The suggested research plan centers around properties of self-similar groups acting on rooted trees. In most general terms, the theory of groups acting on rooted, spherically homogeneous, trees can be understood as study of residually finite groups by using the language, methods, ideas and the intuition from topology and geometry. The self-similarity of the object of action (the tree) and the presence of a fixed vertex (the root) in the theory of groups acting on rooted trees lead to a set of natural finiteness conditions, such as being a generated by a finite self-similar set, having rigid stabilizers of finite index, being defined by finitely many forbidden tree patterns, having finite nucleus, etc. Such conditions play a crucial role in the proposed problems and directions of study involving questions on presentations of self-similar groups, Bieri-Neumann-Strebel Sigma invariants, virtual endomorphisms and their applications, finitely constrained groups and other group shifts on trees, relations to Hausdorff dimension, and algorithmic problems, with special attention given to the conjugacy problem.

In many endeavors, in and outside of mathematics, understanding is achieved in two, often intertwined, phases. Namely, in the first phase one seeks understanding of some classes of objects and situations distinguished by their simplicity or regularity, and in the second understanding of the ways in which they fit together to build, or at least approximate, the more complex ones. Since, by its very nature, the notion of self-similarity concerns entities in which copies of the original can be found at various scales within the entity itself, the approach of building/understanding complex self-similar structures from simpler and more regular ones seems particularly well suited. The proposed research contributes to both natural phases in the understanding of self-similar group actions on rooted trees. For instance, all finite self-similar groups are being characterized, and they serve as the building blocks from which the finitely constrained groups, and more generally all self-similar groups, are put together. On the other hand, the decidability of algorithmic questions is explored in contexts in which the building blocks are already well understood and the solution of the problem in the simple instances could possibly be assembled into a solution in the composite structure.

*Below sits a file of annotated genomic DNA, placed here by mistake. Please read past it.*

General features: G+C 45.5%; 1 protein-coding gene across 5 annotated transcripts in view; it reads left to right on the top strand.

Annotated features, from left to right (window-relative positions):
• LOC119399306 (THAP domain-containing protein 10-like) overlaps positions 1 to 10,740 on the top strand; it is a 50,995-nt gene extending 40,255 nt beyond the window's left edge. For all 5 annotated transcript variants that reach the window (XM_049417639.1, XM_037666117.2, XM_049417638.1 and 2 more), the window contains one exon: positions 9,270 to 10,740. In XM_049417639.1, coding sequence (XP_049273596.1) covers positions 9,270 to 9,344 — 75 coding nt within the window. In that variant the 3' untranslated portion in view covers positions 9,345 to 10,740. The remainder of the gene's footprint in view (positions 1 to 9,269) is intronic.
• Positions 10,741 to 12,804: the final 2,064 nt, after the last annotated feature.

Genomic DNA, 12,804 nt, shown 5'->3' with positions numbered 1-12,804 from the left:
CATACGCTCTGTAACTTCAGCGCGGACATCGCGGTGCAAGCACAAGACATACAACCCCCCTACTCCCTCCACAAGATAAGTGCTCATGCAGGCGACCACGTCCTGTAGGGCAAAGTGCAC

National Science Foundation (NSF)
Division of Mathematical Sciences (DMS)
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Christopher W. Stark
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Texas A&M Research Foundation
College Station
United States
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